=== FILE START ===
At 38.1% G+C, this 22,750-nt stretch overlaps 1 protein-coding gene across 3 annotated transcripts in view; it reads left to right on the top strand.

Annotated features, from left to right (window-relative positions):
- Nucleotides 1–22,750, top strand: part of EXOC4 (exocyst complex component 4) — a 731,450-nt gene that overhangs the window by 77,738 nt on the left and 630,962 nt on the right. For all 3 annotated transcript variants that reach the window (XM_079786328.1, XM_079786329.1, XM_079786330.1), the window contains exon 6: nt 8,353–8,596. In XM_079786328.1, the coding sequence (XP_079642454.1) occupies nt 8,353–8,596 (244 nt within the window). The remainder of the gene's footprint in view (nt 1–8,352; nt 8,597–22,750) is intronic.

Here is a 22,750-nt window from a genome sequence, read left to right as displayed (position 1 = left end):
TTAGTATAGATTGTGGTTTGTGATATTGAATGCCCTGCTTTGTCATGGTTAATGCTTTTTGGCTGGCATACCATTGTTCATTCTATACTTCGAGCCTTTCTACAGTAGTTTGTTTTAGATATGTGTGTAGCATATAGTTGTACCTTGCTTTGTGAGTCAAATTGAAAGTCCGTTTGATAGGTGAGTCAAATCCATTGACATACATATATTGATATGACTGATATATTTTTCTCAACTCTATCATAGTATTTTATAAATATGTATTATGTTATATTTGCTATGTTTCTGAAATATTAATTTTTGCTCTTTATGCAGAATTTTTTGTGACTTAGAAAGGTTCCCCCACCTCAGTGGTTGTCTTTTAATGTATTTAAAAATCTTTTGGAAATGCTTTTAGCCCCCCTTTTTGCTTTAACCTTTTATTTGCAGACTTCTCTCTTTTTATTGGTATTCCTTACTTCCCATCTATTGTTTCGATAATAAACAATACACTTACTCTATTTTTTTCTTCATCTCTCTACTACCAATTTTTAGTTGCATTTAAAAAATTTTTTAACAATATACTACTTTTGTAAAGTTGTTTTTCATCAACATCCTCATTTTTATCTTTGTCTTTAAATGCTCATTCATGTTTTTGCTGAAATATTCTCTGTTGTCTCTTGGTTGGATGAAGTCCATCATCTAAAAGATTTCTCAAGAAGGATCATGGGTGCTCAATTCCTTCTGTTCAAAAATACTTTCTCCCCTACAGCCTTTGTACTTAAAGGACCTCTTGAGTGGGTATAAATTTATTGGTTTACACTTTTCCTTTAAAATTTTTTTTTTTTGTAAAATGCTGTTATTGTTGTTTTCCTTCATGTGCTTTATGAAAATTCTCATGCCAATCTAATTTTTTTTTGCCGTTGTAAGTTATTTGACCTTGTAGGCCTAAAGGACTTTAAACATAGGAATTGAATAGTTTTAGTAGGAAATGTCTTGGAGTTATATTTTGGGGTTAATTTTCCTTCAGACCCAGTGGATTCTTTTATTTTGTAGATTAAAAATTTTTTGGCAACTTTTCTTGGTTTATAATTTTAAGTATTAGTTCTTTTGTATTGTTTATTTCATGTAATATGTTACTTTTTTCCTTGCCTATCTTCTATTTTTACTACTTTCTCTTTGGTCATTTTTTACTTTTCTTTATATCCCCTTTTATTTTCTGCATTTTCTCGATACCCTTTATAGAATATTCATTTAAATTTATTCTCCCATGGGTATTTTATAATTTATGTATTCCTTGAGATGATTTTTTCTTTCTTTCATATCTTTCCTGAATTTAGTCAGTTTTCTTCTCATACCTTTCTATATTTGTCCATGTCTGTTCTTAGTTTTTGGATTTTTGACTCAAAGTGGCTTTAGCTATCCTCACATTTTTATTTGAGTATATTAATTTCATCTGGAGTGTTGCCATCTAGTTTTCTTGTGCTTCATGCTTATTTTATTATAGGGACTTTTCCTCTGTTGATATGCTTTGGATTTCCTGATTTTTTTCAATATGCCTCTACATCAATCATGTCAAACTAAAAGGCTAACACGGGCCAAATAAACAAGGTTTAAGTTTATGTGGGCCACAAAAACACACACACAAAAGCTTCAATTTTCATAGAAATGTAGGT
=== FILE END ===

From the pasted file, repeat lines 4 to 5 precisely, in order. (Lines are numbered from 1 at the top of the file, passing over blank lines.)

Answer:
Here is a 22,750-nt window from a genome sequence, read left to right as displayed (position 1 = left end):
TTAGTATAGATTGTGGTTTGTGATATTGAATGCCCTGCTTTGTCATGGTTAATGCTTTTTGGCTGGCATACCATTGTTCATTCTATACTTCGAGCCTTTCTACAGTAGTTTGTTTTAGATATGTGTGTAGCATATAGTTGTACCTTGCTTTGTGAGTCAAATTGAAAGTCCGTTTGATAGGTGAGTCAAATCCATTGACATACATATATTGATATGACTGATATATTTTTCTCAACTCTATCATAGTATTTTATAAATATGTATTATGTTATATTTGCTATGTTTCTGAAATATTAATTTTTGCTCTTTATGCAGAATTTTTTGTGACTTAGAAAGGTTCCCCCACCTCAGTGGTTGTCTTTTAATGTATTTAAAAATCTTTTGGAAATGCTTTTAGCCCCCCTTTTTGCTTTAACCTTTTATTTGCAGACTTCTCTCTTTTTATTGGTATTCCTTACTTCCCATCTATTGTTTCGATAATAAACAATACACTTACTCTATTTTTTTCTTCATCTCTCTACTACCAATTTTTAGTTGCATTTAAAAAATTTTTTAACAATATACTACTTTTGTAAAGTTGTTTTTCATCAACATCCTCATTTTTATCTTTGTCTTTAAATGCTCATTCATGTTTTTGCTGAAATATTCTCTGTTGTCTCTTGGTTGGATGAAGTCCATCATCTAAAAGATTTCTCAAGAAGGATCATGGGTGCTCAATTCCTTCTGTTCAAAAATACTTTCTCCCCTACAGCCTTTGTACTTAAAGGACCTCTTGAGTGGGTATAAATTTATTGGTTTACACTTTTCCTTTAAAATTTTTTTTTTTTGTAAAATGCTGTTATTGTTGTTTTCCTTCATGTGCTTTATGAAAATTCTCATGCCAATCTAATTTTTTTTTGCCGTTGTAAGTTATTTGACCTTGTAGGCCTAAAGGACTTTAAACATAGGAATTGAATAGTTTTAGTAGGAAATGTCTTGGAGTTATATTTTGGGGTTAATTTTCCTTCAGACCCAGTGGATTCTTTTATTTTGTAGATTAAAAATTTTTTGGCAACTTTTCTTGGTTTATAATTTTAAGTATTAGTTCTTTTGTATTGTTTATTTCATGTAATATGTTACTTTTTTCCTTGCCTATCTTCTATTTTTACTACTTTCTCTTTGGTCATTTTTTACTTTTCTTTATATCCCCTTTTATTTTCTGCATTTTCTCGATACCCTTTATAGAATATTCATTTAAATTTATTCTCCCATGGGTATTTTATAATTTATGTATTCCTTGAGATGATTTTTTCTTTCTTTCATATCTTTCCTGAATTTAGTCAGTTTTCTTCTCATACCTTTCTATATTTGTCCATGTCTGTTCTTAGTTTTTGGATTTTTGACTCAAAGTGGCTTTAGCTATCCTCACATTTTTATTTGAGTATATTAATTTCATCTGGAGTGTTGCCATCTAGTTTTCTTGTGCTTCATGCTTATTTTATTATAGGGACTTTTCCTCTGTTGATATGCTTTGGATTTCCTGATTTTTTTCAATATGCCTCTACATCAATCATGTCAAACTAAAAGGCTAACACGGGCCAAATAAACAAGGTTTAAGTTTATGTGGGCCACAAAAACACACACACAAAAGCTTCAATTTTCATAGAAATGTAGGT